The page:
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Weekend Edition

Value-investing expert shares one of his favorite stocks today
Saturday, August 18, 2012

 I've been on a bit of a risk-avoidance kick for a couple years. Maybe I'm just getting old. But I find it harder and harder to recommend any stock I'm not convinced is ultra-safe and dirt-cheap. So I don't recommend as many stocks as I used to many years ago. But the ones I do recommend tend to perform well more often than not.
 
And I'm actually having more fun in my work now. Because when I find a stock I like, I don't just recommend it and move on to the next idea. I stick with it and pound the table until it breaks in half for as long as the stock is cheap. Like I'm doing these days with computer-networking giant Cisco, for example...
 
 On Wednesday, Cisco announced blockbuster earnings and a dividend raise. Shares soared more than 9% on Thursday. Rising earnings and dividends are music to my ears. They mean the business is becoming more valuable, and that value is making its way into shareholders' pockets. The market is totally wrong about Cisco. It's way too cheap... providing our readers with a fantastic opportunity.
 
 I first recommended Cisco in the February 2011 issue of Extreme Value. At the time, Cisco's stock was down 73% from its March 2000 highs (prior to the bursting of the tech bubble). Meanwhile, the company was what I called the "World Dominator of Internet plumbing." It makes the routers and switches that allow the Internet to exist.
 
Cisco was trading at only 10 times free cash flow (a no-growth valuation). And the company had excellent financials. Here's what I wrote about Cisco then...  
 
Like all other World Dominators, Cisco is a huge free cash flow generator. Last year, Cisco generated over $9.1 billion in free cash flow. That's 23% of sales. Imagine owning a business where $0.23 of every $1 in sales flows through in cash. That's pretty rare, two or three times what you get from most profitable public companies.
 
Like our other big tech picks, Microsoft and Intel, Cisco is one of the financially strongest companies in the world. Cisco's balance sheet is a financial fortress. Cisco has nearly $39 billion of cash and securities, and just over $15 billion of debt – more than $23.6 billion in net cash. Gross cash and securities equal about 31% of its market cap.  
 
About half of Cisco's total assets are in cash and liquid securities (mostly government bonds and agency mortgage-backed securities). It could easily carry much more leverage. Last year, it earned 14.7 times more in operating cash flows than it made in cash interest payments.
 
Cisco has done an excellent job of returning cash profits and excess capital to shareholders. In Q3 2010, it spent $2.7 billion on share repurchases, more than all but five S&P 500 companies (Hewlett-Packard, Wal-Mart, IBM, ExxonMobil, and Procter & Gamble). Since 2003, it's spent more than $65 billion on share repurchases.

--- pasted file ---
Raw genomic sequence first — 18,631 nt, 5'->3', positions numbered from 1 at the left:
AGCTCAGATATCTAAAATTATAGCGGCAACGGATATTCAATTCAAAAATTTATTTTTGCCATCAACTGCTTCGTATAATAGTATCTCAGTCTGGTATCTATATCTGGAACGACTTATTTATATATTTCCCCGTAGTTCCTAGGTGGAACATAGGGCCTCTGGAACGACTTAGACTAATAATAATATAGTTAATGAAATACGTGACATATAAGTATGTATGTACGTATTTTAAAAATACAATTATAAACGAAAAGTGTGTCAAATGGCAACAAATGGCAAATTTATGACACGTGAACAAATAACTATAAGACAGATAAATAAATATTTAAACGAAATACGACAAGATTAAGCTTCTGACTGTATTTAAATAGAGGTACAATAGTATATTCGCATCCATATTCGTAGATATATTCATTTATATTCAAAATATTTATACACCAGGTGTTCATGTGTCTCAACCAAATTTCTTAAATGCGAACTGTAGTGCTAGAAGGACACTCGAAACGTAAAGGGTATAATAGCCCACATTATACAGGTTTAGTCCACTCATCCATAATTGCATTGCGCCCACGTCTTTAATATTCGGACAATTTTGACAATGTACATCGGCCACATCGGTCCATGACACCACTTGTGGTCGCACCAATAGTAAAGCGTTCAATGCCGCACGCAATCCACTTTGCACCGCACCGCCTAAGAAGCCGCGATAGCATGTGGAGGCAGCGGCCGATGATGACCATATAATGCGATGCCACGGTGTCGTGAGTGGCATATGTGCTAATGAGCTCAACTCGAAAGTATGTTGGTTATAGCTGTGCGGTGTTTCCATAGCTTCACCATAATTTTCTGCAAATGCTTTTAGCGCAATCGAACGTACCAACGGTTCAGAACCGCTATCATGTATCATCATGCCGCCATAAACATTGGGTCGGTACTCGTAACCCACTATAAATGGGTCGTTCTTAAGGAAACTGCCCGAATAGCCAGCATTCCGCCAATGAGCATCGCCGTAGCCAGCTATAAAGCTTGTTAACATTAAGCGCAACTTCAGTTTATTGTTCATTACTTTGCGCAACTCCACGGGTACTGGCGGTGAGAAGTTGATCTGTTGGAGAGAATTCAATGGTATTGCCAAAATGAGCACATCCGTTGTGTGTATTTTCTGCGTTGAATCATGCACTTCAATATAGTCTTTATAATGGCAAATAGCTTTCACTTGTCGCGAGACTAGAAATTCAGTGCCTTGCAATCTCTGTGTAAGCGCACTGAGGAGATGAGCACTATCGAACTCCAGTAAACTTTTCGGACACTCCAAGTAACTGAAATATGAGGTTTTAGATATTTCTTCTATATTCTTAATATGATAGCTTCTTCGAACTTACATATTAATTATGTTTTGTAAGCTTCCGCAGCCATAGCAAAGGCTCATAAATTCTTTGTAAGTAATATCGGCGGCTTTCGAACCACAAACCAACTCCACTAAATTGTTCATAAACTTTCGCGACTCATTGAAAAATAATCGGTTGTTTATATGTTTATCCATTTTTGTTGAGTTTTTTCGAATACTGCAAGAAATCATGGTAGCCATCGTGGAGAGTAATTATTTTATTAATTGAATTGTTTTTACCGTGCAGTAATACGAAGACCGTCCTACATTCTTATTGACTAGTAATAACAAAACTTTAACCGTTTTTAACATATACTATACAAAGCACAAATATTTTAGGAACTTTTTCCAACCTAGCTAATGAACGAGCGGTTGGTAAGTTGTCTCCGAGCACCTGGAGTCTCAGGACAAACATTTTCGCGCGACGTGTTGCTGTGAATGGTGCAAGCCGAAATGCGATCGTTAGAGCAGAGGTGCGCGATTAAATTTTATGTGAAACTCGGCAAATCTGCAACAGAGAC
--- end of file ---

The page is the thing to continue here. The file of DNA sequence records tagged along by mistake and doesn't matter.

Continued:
Unlike many corporations, Cisco has an excellent track record of taking cash out of the business and distributing it to the company's owners, its shareholders.
 
 This week, Cisco announced a quarterly sales increase of 4.4% from a year ago to $11.7 billion. The company earned $1.9 billion in the fiscal fourth quarter, up 56% from $1.2 billion a year ago.
 
Cisco also increased its quarterly dividend 75% from $0.08 a share to $0.14 a share. The company only started paying a dividend in April 2011. It has increased the dividend by 133% since then. I expect the company to keep raising the dividend annually for several years to come. It also bought back 108 million shares in the July quarter, for a combined $1.8 billion.
 
This is the hallmark of a great business for shareholders. It gushes plenty of extra cash flow, and management makes sure a large amount of that cash goes straight into shareholders' pockets...
 
 On the post-earnings conference call, Cisco Chief Financial Officer Frank Calderoni noted the company increased profits faster than revenue in the quarter. The company estimated non-GAAP (generally accepted accounting principles) gross margins at 61%-62%. Calderoni pledged to return a minimum of 50% of the company's free cash flow to shareholders going forward. That's a huge increase. In the fiscal year just ended, Cisco returned 37% of free cash flow to shareholders.
 
Compare that with an investment bank like Goldman Sachs that pays 50% of its total revenue as employee compensation. As the old saying goes, "Where are the customers' yachts?" 
 
There ought to be more companies like Cisco (and probably more Goldman Sachs executives in jail). Most corporations are lousy at investing the profits they make. Shareholders would be better off receiving the cash as a dividend... or getting a boost from a share repurchase program that only buys the stock when it's cheap enough (like Cisco's shares are right now).